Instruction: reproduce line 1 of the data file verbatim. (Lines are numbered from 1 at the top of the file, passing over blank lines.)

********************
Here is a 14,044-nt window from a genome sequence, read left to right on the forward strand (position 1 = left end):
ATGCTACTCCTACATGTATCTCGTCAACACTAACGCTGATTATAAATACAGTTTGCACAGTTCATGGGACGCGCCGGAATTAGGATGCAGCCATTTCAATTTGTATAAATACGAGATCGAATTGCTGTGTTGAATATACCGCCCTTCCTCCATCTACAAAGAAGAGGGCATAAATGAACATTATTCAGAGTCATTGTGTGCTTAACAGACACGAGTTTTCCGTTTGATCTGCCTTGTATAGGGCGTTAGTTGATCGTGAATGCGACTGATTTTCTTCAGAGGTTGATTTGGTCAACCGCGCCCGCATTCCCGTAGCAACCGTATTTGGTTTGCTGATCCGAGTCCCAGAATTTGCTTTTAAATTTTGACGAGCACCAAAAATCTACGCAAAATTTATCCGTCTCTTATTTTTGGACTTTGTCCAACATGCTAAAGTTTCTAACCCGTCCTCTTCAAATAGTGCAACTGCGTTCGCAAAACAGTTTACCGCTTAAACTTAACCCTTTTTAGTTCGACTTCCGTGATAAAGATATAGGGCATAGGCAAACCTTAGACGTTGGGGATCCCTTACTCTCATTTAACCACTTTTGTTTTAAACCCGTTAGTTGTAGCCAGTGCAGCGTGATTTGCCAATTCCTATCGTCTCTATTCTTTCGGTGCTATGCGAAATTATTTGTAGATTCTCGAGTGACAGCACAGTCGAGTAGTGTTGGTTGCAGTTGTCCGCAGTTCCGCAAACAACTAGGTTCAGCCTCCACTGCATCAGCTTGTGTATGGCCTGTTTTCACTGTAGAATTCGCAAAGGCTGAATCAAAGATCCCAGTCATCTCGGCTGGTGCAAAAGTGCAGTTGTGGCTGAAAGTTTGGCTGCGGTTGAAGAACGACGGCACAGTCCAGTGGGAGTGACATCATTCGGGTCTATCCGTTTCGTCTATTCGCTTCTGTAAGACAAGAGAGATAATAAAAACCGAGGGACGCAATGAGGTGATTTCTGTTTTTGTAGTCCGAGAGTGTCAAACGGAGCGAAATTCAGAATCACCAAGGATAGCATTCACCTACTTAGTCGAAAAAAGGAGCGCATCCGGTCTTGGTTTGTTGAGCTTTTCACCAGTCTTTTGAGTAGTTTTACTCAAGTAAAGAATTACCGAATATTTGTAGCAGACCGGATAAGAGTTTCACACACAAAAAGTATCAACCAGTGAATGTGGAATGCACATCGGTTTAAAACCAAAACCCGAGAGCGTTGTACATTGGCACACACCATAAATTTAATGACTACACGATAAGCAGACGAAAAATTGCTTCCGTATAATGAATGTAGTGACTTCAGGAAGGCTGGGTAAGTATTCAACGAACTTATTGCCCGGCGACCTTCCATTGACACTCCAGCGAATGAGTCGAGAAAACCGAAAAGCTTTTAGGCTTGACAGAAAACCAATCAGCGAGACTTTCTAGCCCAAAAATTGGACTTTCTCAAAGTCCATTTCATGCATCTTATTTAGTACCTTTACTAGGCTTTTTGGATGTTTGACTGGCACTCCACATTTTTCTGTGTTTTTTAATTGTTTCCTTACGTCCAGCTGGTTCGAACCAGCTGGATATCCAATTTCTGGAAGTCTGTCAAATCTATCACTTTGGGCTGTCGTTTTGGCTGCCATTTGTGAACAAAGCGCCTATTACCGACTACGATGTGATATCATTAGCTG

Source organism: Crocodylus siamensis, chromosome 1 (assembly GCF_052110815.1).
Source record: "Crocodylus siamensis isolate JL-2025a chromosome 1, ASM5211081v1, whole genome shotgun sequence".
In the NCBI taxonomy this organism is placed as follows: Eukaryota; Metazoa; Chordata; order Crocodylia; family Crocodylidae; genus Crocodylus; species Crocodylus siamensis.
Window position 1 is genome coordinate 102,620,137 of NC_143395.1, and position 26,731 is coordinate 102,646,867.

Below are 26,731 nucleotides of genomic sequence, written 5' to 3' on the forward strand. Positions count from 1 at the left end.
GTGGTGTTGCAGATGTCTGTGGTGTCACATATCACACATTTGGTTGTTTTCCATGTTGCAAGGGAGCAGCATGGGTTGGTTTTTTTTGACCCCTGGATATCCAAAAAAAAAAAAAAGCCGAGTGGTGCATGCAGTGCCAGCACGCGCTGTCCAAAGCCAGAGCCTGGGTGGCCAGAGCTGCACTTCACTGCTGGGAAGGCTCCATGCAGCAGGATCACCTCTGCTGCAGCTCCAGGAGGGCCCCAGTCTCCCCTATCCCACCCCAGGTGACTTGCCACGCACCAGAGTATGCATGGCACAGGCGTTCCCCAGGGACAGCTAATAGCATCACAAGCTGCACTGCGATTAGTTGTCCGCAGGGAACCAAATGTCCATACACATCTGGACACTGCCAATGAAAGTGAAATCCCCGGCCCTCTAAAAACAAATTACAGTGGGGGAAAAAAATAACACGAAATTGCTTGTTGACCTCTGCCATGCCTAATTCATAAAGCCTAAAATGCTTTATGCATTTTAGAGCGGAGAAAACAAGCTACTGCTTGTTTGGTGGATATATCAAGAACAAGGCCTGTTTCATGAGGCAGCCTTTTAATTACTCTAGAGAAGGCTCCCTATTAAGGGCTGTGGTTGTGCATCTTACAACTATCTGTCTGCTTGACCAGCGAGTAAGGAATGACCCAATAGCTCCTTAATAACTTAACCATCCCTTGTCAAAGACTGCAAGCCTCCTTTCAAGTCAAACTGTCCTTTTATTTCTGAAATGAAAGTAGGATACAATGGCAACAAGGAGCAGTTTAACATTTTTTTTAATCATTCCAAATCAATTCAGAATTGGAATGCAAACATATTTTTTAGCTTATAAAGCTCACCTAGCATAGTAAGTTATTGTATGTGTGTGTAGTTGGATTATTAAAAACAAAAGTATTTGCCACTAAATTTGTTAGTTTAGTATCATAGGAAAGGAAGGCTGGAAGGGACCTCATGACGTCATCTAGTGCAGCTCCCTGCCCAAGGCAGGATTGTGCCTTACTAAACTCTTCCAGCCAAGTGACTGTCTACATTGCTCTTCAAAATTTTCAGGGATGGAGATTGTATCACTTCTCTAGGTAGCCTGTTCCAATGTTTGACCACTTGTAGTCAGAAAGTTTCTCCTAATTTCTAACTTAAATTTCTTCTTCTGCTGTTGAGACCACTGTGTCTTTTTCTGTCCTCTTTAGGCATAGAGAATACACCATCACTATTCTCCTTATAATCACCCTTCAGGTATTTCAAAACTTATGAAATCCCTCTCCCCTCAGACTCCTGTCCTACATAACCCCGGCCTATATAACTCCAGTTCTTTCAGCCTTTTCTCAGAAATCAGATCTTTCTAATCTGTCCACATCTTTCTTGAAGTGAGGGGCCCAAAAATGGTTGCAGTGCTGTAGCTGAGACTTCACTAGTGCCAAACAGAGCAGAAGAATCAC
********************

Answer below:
Here is a 14,044-nt window from a genome sequence, read left to right on the forward strand (position 1 = left end):